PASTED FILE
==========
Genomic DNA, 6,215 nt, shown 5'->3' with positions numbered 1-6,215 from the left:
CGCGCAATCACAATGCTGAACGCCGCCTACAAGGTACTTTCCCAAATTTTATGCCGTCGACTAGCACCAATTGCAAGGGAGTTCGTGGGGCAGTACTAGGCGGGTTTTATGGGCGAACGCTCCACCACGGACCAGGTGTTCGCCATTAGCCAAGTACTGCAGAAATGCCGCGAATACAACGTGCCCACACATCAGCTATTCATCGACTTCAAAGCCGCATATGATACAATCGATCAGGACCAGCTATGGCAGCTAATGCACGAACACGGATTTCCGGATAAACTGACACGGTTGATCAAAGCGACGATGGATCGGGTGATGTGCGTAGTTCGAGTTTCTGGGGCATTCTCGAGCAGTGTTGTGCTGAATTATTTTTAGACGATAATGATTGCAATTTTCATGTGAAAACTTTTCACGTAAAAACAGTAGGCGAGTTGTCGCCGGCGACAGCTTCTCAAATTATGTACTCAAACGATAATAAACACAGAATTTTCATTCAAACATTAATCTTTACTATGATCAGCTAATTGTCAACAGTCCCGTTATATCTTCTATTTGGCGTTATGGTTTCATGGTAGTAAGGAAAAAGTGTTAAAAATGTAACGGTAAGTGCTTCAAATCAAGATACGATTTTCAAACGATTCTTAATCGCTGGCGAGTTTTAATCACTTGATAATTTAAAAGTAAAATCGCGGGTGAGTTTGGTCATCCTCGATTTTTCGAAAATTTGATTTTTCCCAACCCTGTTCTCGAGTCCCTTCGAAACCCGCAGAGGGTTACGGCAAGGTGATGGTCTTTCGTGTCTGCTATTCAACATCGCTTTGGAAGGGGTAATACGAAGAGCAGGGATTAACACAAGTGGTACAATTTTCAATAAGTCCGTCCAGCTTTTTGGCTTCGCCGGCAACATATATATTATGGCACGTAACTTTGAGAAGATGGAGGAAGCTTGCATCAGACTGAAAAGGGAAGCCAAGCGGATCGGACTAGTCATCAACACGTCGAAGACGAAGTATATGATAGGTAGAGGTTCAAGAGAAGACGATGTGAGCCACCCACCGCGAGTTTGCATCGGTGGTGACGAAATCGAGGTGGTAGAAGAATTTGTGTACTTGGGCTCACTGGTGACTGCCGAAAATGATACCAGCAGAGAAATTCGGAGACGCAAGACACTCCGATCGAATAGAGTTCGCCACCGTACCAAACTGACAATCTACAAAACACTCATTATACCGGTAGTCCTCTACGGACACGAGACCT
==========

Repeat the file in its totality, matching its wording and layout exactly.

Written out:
Genomic DNA, 6,215 nt, shown 5'->3' with positions numbered 1-6,215 from the left:
CGCGCAATCACAATGCTGAACGCCGCCTACAAGGTACTTTCCCAAATTTTATGCCGTCGACTAGCACCAATTGCAAGGGAGTTCGTGGGGCAGTACTAGGCGGGTTTTATGGGCGAACGCTCCACCACGGACCAGGTGTTCGCCATTAGCCAAGTACTGCAGAAATGCCGCGAATACAACGTGCCCACACATCAGCTATTCATCGACTTCAAAGCCGCATATGATACAATCGATCAGGACCAGCTATGGCAGCTAATGCACGAACACGGATTTCCGGATAAACTGACACGGTTGATCAAAGCGACGATGGATCGGGTGATGTGCGTAGTTCGAGTTTCTGGGGCATTCTCGAGCAGTGTTGTGCTGAATTATTTTTAGACGATAATGATTGCAATTTTCATGTGAAAACTTTTCACGTAAAAACAGTAGGCGAGTTGTCGCCGGCGACAGCTTCTCAAATTATGTACTCAAACGATAATAAACACAGAATTTTCATTCAAACATTAATCTTTACTATGATCAGCTAATTGTCAACAGTCCCGTTATATCTTCTATTTGGCGTTATGGTTTCATGGTAGTAAGGAAAAAGTGTTAAAAATGTAACGGTAAGTGCTTCAAATCAAGATACGATTTTCAAACGATTCTTAATCGCTGGCGAGTTTTAATCACTTGATAATTTAAAAGTAAAATCGCGGGTGAGTTTGGTCATCCTCGATTTTTCGAAAATTTGATTTTTCCCAACCCTGTTCTCGAGTCCCTTCGAAACCCGCAGAGGGTTACGGCAAGGTGATGGTCTTTCGTGTCTGCTATTCAACATCGCTTTGGAAGGGGTAATACGAAGAGCAGGGATTAACACAAGTGGTACAATTTTCAATAAGTCCGTCCAGCTTTTTGGCTTCGCCGGCAACATATATATTATGGCACGTAACTTTGAGAAGATGGAGGAAGCTTGCATCAGACTGAAAAGGGAAGCCAAGCGGATCGGACTAGTCATCAACACGTCGAAGACGAAGTATATGATAGGTAGAGGTTCAAGAGAAGACGATGTGAGCCACCCACCGCGAGTTTGCATCGGTGGTGACGAAATCGAGGTGGTAGAAGAATTTGTGTACTTGGGCTCACTGGTGACTGCCGAAAATGATACCAGCAGAGAAATTCGGAGACGCAAGACACTCCGATCGAATAGAGTTCGCCACCGTACCAAACTGACAATCTACAAAACACTCATTATACCGGTAGTCCTCTACGGACACGAGACCT